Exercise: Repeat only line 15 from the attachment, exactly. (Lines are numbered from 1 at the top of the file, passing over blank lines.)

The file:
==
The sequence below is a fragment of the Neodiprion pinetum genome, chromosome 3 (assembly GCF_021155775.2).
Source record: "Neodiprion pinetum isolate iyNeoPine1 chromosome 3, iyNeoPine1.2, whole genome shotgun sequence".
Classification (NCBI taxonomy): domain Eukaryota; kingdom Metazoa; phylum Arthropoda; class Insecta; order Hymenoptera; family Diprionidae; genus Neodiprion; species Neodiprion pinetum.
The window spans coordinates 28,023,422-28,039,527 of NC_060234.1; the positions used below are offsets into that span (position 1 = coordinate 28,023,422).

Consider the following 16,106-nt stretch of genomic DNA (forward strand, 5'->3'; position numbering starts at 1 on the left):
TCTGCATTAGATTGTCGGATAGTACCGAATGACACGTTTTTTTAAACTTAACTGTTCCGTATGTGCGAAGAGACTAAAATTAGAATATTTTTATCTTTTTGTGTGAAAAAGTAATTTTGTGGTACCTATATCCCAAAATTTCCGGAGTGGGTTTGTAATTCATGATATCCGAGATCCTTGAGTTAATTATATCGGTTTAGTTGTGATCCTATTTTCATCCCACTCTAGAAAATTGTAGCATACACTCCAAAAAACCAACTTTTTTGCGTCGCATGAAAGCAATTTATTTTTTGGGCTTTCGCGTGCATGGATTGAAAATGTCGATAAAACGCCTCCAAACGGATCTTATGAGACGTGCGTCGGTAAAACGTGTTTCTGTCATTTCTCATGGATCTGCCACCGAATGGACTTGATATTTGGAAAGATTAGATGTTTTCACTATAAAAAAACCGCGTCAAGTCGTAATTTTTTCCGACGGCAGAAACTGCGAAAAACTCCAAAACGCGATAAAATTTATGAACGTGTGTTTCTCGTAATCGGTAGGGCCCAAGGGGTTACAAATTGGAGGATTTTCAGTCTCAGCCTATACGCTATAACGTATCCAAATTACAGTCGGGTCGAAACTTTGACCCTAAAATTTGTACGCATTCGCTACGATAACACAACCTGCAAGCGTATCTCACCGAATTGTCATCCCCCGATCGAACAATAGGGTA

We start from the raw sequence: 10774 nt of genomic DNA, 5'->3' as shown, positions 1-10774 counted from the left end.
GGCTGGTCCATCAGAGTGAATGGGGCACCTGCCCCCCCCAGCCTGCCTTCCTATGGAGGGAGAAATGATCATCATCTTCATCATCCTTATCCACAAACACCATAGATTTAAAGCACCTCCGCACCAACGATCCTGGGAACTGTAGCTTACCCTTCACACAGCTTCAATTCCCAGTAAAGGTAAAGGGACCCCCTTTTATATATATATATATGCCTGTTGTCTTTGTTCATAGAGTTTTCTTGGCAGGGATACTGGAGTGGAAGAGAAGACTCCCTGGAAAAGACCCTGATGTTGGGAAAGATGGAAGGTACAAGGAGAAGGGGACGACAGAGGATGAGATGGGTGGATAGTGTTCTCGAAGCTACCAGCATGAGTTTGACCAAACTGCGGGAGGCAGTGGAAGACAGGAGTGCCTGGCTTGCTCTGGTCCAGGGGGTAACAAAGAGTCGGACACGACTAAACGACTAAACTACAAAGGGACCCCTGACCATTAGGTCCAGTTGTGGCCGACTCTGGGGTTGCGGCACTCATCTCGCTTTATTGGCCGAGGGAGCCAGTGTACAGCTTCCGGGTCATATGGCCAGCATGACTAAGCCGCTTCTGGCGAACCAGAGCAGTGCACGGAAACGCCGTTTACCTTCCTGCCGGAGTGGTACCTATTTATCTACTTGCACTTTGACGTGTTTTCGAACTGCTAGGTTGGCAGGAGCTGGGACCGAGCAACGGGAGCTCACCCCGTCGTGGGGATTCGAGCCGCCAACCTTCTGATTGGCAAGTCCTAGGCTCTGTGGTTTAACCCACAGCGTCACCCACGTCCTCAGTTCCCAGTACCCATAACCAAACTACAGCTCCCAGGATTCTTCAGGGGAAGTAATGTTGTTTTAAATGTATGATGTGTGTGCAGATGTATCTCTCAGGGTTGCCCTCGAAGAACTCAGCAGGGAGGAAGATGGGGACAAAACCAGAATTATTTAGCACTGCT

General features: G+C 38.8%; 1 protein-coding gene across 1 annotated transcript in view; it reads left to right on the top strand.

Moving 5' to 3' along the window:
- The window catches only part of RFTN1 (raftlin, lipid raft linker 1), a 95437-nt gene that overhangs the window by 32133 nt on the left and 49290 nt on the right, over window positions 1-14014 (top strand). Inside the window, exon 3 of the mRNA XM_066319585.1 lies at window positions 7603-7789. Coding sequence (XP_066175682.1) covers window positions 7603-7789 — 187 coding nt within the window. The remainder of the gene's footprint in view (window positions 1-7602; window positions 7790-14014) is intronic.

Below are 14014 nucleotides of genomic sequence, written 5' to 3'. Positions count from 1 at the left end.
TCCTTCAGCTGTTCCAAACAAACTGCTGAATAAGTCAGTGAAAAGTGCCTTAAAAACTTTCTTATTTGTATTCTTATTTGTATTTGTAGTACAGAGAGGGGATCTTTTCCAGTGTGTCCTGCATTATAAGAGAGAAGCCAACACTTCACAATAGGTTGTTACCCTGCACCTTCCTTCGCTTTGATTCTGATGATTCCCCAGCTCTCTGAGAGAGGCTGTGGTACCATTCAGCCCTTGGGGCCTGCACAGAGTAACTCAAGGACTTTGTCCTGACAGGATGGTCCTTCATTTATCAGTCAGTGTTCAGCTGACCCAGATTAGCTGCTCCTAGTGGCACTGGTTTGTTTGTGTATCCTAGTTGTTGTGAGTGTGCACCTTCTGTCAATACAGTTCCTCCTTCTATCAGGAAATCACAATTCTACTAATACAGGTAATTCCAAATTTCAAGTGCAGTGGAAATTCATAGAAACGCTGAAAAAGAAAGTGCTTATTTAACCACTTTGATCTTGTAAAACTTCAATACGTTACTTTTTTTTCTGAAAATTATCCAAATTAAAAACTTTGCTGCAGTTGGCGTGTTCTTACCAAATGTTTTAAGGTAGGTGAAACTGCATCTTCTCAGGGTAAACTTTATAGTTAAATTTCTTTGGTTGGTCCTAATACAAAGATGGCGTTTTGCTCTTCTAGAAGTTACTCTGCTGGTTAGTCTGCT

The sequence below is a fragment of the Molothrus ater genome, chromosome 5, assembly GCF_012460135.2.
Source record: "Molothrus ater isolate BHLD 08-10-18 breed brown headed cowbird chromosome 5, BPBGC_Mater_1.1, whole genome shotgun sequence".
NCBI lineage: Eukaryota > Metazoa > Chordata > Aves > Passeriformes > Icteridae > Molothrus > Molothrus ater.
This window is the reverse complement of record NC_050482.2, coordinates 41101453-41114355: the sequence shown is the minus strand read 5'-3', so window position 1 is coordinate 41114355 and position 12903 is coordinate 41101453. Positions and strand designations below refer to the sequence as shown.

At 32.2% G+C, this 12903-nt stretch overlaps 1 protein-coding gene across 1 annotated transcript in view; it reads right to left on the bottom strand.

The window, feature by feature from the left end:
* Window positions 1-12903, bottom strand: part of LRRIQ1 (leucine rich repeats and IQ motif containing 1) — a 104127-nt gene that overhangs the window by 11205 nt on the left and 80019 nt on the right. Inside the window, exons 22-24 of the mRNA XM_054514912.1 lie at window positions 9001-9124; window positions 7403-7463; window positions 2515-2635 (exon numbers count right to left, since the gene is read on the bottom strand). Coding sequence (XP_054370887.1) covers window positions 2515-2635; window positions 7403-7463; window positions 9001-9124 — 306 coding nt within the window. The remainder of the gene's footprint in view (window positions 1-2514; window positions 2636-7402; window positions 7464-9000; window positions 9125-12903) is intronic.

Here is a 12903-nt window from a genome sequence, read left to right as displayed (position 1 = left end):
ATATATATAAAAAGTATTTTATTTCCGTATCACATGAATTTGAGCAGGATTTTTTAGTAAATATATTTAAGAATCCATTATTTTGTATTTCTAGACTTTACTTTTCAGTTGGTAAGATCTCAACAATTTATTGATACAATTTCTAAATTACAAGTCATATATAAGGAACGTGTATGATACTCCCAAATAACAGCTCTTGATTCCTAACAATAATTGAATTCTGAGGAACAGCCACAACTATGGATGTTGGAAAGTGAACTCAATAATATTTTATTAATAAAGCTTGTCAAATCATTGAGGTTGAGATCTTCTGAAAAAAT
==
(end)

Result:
Source record: "Molothrus ater isolate BHLD 08-10-18 breed brown headed cowbird chromosome 5, BPBGC_Mater_1.1, whole genome shotgun sequence".